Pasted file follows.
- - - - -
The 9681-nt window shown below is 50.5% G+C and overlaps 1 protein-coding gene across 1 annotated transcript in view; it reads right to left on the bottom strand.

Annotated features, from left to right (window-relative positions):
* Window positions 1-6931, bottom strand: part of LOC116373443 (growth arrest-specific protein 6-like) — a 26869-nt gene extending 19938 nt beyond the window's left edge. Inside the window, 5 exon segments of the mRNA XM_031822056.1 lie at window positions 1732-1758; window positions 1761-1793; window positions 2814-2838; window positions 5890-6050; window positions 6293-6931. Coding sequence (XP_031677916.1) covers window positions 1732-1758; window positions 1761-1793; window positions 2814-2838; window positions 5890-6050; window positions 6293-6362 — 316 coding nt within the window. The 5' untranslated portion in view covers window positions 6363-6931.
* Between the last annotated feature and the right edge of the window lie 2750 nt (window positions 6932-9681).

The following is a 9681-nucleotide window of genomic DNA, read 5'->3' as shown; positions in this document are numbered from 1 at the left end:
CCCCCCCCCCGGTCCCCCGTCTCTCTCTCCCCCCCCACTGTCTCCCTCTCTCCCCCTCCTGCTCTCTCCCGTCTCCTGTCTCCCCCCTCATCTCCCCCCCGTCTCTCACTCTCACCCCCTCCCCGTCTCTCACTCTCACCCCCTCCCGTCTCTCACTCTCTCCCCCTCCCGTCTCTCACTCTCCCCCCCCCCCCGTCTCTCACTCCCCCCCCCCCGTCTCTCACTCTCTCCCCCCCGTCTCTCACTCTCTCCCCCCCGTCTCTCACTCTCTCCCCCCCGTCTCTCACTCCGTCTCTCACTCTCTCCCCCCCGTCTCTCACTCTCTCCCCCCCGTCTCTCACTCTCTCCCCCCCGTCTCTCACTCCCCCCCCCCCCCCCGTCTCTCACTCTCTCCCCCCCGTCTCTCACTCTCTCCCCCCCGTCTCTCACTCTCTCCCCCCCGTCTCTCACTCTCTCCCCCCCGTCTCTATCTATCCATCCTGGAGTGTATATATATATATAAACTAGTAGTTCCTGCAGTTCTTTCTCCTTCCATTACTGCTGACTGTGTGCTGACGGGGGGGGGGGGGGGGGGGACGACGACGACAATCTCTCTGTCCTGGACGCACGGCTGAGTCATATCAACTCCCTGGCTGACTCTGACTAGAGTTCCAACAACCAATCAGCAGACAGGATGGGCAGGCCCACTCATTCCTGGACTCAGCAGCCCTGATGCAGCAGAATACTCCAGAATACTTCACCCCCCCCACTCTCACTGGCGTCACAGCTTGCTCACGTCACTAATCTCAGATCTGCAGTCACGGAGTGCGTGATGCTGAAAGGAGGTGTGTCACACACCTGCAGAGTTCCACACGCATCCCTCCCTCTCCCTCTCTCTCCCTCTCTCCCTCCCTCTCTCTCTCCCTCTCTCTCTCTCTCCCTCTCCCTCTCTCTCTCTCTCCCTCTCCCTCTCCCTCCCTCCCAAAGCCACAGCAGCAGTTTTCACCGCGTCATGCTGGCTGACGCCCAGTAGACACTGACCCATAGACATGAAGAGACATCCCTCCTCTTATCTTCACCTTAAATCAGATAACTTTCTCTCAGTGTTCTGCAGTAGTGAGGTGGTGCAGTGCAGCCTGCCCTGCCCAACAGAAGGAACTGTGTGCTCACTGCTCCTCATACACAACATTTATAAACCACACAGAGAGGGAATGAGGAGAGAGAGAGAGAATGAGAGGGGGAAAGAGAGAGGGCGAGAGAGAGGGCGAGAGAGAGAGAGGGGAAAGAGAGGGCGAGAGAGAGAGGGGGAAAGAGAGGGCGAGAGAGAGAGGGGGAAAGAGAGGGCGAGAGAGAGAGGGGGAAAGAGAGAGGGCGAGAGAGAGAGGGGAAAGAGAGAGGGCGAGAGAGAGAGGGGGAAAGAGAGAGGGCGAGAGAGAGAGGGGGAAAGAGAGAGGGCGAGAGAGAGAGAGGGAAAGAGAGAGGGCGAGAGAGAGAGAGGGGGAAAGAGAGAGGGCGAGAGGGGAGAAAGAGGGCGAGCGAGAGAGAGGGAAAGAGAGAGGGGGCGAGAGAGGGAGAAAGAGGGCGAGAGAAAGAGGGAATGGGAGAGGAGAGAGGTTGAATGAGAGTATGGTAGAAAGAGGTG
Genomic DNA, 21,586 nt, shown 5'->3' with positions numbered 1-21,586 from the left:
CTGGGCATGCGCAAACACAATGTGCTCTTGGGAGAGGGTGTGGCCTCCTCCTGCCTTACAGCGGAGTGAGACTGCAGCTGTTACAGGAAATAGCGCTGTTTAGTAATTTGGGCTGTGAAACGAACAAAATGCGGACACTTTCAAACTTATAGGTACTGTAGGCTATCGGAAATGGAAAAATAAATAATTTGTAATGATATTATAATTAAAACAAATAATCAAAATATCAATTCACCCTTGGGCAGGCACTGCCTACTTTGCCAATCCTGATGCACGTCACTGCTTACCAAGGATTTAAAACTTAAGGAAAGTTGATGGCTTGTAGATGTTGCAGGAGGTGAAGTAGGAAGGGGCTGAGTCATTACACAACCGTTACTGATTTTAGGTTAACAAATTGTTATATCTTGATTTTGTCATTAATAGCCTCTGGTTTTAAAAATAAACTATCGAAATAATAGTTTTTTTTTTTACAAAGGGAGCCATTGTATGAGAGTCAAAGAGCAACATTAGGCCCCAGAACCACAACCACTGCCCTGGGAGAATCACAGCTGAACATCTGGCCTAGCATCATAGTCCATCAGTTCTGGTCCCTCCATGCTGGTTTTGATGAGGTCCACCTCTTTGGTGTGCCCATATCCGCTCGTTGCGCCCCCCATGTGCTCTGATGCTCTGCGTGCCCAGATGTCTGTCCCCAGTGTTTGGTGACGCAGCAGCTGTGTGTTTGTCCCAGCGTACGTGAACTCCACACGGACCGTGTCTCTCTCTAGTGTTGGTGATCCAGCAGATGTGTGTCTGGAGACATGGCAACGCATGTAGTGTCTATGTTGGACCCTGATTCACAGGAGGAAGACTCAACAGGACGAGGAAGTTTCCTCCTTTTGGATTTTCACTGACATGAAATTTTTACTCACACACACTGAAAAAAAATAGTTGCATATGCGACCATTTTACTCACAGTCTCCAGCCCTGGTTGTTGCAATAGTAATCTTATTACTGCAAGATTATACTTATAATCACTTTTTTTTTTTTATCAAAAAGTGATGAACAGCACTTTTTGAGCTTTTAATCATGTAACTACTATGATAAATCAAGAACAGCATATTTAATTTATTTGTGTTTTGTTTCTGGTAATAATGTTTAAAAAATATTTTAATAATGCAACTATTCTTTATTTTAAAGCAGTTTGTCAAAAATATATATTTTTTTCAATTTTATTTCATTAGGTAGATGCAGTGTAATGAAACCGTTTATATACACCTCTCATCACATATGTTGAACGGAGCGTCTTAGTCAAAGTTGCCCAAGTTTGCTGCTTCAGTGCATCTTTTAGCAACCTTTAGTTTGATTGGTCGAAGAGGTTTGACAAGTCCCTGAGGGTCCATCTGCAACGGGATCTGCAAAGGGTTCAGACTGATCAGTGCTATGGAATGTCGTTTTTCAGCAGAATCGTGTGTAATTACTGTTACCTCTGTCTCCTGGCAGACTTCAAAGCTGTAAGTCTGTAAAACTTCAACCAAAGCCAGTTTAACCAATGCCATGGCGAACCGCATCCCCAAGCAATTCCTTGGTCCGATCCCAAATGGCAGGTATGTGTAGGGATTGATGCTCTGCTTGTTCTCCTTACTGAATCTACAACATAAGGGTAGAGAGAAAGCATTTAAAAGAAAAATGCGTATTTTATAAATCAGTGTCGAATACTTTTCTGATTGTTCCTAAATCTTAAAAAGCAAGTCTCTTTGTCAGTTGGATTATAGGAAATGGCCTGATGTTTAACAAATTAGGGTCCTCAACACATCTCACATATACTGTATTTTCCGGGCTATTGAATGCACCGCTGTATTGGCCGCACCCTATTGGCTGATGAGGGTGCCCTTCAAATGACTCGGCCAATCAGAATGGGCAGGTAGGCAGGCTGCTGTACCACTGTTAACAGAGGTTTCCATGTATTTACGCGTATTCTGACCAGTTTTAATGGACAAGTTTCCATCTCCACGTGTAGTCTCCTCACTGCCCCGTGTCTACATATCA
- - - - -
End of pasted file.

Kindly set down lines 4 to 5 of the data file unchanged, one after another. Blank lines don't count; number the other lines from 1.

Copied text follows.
* Between the last annotated feature and the right edge of the window lie 2750 nt (window positions 6932-9681).

The following is a 9681-nucleotide window of genomic DNA, read 5'->3' as shown; positions in this document are numbered from 1 at the left end: